As a result, Co-op was ill-prepared to deal with the drug problem, and its residents fell into apathy from a legislature, a police force and a community board that was either not responding or did not know how to properly respond to the epidemic. For over a decade and a half (1982-1997), Co-op was neglected, if not virtually abandoned. It has only recently begun to return to its former self.

    I believe that, had the original residents remained, like in Riverdale and Marble Hill, Co-op would have had a better chance at weathering the storm but they didn’t which is why I grew up with crack viles in the sandbox in elementary school, 40 kids per class in grade school to weekly classroom fires in high school not to mention a discouraged and underpayed teaching staff who longed for their white students of yesteryear.

    Put simply all that mess you said about Section 5 is simply untrue; Co-op’s problems went far deeper. As for those last two pics – is that in Europe b/c those ain’t Co-op.

  8. the_dallas says:

    Only someone from Section 5 would argue that Section 5 wasn’t stuck on the other side of the Hutch on purpose, especially for all those years prior to the existence of Bay Plaza.

    True, the crack epidemic combined with the rapid exodus of critical infrastructure was part of the decline of the City within the city. Another truth is that if Section 5 had gotten any more ornery the Bronx Borough President at the time, Stanly Simon, had threatened to permanently raise the drawbridge. Your Section 5 azz would have been swimming to Truman HS.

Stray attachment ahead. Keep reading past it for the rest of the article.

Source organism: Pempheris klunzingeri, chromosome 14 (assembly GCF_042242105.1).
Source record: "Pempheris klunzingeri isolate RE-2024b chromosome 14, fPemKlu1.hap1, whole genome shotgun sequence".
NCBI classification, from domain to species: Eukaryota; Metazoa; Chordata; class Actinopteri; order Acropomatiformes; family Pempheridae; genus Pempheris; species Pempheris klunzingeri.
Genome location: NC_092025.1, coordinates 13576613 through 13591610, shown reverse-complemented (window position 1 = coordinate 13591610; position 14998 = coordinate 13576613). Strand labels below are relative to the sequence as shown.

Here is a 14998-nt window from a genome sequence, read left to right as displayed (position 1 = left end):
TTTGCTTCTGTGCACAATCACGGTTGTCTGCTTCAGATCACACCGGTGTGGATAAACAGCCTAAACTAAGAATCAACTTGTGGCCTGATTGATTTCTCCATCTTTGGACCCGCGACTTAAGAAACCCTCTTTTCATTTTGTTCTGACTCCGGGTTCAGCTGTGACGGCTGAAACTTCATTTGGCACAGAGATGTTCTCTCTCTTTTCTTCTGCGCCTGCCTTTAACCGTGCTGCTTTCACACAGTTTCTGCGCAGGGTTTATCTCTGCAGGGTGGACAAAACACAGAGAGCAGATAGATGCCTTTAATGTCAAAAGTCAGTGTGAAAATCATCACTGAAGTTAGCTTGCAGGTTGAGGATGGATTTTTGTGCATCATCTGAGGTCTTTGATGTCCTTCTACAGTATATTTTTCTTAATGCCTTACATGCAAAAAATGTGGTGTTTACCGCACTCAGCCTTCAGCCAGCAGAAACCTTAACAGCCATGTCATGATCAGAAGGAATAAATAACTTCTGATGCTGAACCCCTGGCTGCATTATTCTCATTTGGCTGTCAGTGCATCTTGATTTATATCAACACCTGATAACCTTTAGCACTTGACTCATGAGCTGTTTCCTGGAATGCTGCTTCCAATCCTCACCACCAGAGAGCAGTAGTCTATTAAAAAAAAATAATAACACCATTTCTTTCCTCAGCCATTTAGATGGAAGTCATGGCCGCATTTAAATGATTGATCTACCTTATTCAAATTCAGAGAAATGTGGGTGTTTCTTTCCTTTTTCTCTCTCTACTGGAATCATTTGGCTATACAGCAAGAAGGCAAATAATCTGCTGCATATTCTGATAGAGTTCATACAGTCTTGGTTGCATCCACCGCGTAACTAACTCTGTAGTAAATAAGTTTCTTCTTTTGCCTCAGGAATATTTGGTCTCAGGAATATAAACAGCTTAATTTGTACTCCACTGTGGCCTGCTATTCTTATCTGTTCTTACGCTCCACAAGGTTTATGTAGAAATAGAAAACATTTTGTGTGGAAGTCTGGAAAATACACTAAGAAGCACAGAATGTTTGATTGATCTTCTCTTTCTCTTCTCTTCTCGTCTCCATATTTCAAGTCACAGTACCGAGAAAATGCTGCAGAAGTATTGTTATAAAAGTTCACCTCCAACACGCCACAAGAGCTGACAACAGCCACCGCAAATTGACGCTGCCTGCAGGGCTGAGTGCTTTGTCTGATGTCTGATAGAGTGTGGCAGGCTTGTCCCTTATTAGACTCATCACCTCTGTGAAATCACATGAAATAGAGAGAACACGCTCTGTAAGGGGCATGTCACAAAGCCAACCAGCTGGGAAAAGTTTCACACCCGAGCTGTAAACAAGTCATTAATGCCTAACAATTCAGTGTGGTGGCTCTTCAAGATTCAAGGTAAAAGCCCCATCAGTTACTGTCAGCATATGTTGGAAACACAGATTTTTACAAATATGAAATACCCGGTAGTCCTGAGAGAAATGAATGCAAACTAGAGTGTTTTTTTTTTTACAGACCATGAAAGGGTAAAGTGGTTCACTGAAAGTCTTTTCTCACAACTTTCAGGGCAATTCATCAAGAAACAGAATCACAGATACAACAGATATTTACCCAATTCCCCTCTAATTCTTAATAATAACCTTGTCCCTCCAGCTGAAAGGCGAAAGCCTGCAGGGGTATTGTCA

Here’s another great piece on the future of Co-op City…

  9. David says:

    This is a very good, interesting post. I’ve read a certain amount about Co-Op City, for some undergraduate thesis work I did last year and the year before. It was interesting to see an insider’s perspective on it. I did not realize that it actually was pretty diverse – I had thought that it really was pretty much middle class and mostly Jewish. I also did not realize quite how large its population was.

  10. apple halsey says:

    Wasn’t a big part of the devolution of community in the Bronx due to the Robert Moses city development projects? The parkways cut huge swaths through the Bronx, isolating and separating previously tight-knit communities from their internal support mechanisms. That, coupled with the fiscal crisis in the 70s, led to a conscious abandonment of the “outer” boroughs in order to pump scarce resouces into the “jewel of the crown” — aka Manhattan (more specifically, Manahattan below 42nd Street). When revitalization did occur, it again was concentrated on the isle — Lincoln Center was designed as a cultural hub to revitalize a stagnant upper west side.

    The whole crack thing hit (someone please save Bobbi Christina)

    By the time socioligist came up with the “broken window” theory, co-op city, bedstuy and all other innercity plantations were too far gone for the usual platitudes and bandaids.